Director: John Hillcoat
Cast: Casey Affleck, Chiwetel Ejiofor, Anthony Mackie
The violent new cop thriller Triple 9 opens with a gang of highly trained robbers infiltrating a bank, and pulling off a daring, daylight heist without a hitch. Almost.
I don’t want to ruin it for you, but I’ll tell you this – it’s a terrific sequence, superbly executed by director John Hillcoat, who knows his way around a tense car chase and a shootout.
Too bad the rest of the film is seldom as gripping.
It turns out that the perpetrators of the heist are a team of crooked cops and ex-military men pushed against the wall by a sadistic Russian mob boss (an excellent Kate Winslet), who’s got the gang’s leader (Chiwetel Ejiofor) by the balls. When she orders a second, more dangerous break-in, the gang plans the killing of a noble rookie officer (Casey Affleck) in order to distract the force, and thereby enable them to pull off the job.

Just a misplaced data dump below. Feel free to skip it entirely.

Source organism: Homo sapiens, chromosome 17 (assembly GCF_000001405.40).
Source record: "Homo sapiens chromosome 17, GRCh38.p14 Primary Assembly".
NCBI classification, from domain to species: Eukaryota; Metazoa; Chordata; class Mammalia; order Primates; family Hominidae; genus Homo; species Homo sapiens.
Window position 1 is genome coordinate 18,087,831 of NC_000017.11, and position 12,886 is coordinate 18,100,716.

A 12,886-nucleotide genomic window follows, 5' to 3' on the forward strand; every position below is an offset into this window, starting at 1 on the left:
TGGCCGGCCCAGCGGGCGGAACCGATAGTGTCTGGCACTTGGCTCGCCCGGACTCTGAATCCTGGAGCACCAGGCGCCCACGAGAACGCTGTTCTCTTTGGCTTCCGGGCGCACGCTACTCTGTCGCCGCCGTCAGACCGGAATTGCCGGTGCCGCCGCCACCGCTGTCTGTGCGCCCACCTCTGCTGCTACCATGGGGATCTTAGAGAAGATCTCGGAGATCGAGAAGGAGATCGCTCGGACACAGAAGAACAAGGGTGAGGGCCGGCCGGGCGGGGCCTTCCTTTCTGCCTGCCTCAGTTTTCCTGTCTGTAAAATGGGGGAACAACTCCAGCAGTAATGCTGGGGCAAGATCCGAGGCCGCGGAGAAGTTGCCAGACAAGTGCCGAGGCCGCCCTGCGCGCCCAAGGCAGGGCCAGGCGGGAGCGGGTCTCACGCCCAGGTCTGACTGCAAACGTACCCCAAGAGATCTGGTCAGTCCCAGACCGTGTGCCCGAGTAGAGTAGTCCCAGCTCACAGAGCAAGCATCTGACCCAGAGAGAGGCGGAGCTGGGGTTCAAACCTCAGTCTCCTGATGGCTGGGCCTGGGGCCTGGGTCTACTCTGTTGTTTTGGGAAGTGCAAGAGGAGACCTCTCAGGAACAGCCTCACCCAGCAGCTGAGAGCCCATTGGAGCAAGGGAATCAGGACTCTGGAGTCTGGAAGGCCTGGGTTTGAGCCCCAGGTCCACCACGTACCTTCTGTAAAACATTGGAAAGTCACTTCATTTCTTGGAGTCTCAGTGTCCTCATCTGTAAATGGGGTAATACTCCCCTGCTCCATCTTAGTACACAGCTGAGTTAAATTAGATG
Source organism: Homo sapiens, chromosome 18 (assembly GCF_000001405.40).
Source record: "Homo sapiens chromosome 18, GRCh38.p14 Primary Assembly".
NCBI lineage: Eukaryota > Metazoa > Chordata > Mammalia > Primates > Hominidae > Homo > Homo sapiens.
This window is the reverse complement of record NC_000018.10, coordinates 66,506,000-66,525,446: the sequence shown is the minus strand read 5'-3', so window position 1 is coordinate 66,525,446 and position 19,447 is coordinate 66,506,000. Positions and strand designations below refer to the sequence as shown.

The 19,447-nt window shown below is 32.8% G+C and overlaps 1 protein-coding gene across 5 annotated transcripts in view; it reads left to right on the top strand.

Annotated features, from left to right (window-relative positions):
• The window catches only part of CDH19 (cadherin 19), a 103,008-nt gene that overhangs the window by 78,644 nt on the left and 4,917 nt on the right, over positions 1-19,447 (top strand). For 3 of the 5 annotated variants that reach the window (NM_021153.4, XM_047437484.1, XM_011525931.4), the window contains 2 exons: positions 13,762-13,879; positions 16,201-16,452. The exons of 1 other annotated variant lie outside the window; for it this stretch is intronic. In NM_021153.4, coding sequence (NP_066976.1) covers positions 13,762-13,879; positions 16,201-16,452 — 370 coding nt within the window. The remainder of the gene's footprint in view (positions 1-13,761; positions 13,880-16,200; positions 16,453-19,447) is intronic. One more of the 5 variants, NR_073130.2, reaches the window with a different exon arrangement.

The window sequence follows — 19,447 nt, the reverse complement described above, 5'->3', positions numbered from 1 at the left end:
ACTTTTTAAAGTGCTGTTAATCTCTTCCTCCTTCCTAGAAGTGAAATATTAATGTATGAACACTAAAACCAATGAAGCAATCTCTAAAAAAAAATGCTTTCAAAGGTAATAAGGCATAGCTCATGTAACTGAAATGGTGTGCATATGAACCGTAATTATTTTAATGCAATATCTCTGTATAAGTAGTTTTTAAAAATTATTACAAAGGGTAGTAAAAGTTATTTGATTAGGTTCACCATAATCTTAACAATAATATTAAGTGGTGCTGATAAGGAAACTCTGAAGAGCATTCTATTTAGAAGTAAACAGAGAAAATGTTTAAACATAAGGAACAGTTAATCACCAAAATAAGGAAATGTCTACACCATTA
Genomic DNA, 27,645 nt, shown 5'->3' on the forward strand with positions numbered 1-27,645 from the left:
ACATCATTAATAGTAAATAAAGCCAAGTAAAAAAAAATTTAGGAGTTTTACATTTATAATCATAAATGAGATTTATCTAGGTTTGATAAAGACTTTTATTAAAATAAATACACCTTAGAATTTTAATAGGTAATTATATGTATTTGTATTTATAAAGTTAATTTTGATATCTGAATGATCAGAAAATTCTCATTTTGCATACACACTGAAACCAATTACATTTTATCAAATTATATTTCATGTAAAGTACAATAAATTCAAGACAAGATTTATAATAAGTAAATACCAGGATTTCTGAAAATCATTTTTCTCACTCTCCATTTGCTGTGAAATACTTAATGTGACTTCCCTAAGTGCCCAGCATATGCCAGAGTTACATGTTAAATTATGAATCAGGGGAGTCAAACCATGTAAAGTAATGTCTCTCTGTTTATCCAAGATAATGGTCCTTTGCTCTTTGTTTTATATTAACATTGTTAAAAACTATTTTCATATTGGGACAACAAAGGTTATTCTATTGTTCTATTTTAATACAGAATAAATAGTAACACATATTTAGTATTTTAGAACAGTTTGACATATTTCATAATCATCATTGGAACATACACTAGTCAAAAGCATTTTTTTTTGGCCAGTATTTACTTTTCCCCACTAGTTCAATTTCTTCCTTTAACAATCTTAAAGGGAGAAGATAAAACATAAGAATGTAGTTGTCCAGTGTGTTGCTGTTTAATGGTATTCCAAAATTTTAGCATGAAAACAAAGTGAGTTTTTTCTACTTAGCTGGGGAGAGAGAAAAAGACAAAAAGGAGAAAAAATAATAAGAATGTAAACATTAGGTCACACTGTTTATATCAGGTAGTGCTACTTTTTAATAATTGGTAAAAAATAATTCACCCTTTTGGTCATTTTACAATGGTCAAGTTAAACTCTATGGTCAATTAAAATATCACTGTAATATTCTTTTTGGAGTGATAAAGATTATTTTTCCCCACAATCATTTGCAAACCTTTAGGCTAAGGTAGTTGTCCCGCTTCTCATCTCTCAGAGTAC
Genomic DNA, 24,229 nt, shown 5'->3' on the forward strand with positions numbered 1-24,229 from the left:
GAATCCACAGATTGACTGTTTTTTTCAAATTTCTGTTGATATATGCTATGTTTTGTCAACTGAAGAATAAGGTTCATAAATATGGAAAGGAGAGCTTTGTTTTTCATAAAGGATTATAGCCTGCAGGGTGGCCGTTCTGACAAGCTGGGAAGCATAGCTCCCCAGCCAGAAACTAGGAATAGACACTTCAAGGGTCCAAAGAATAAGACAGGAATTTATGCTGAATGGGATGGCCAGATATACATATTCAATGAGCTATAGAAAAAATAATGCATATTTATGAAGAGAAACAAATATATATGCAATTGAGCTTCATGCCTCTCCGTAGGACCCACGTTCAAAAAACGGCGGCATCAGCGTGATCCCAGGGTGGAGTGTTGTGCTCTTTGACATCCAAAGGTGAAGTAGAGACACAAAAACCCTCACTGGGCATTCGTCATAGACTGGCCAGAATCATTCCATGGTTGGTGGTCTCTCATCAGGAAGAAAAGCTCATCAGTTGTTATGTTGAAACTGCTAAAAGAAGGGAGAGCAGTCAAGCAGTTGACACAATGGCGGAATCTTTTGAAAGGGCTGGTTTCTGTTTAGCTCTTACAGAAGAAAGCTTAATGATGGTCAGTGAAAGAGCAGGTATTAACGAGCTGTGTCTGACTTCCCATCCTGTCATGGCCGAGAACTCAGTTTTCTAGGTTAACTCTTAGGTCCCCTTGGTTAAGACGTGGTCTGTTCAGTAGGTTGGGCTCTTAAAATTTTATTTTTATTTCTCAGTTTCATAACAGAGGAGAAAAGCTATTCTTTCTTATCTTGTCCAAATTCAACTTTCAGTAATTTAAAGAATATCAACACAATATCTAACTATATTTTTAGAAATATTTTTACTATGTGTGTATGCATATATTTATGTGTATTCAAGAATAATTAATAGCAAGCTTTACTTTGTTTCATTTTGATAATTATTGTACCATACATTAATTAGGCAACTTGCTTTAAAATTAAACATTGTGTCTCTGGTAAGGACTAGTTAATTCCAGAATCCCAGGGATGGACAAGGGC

Hillcoat creates a palpable sense of dread and foreboding in this anarchic world of dirty cops and dirtier thugs. Filmed on the mean streets of Atlanta, this is a pitiless, cynical world where practically no one is entirely clean, and where friendships and partnerships don’t count for much.
To be fair, it’s an intriguing premise, and the cast isn’t too shabby. Ejiofor, as the desperate father whose son is being kept away from him, and Anthony Mackie as one of the corrupt cops, are in particularly good form. It’s the script (by Matt Cook) that is the problem here. It holds up reasonably well in the film’s first hour, but becomes progressively corny as the chips begin to fall. What I found particularly disconcerting was the misguided suggestion that these brutal cop-killers are the ‘heroes’ here – the characters we’re meant to root for.
Dark and moody and mildly engaging despite its inconsistencies, Triple 9 benefits from a solid cast – including Woody Harrelson as an eccentric detective investigating the gang. It’s not the best crime thriller you’ll see, but there are some powerful moments here. I’m going with two-and-a-half out of five.
Rating: 2.5 / 5
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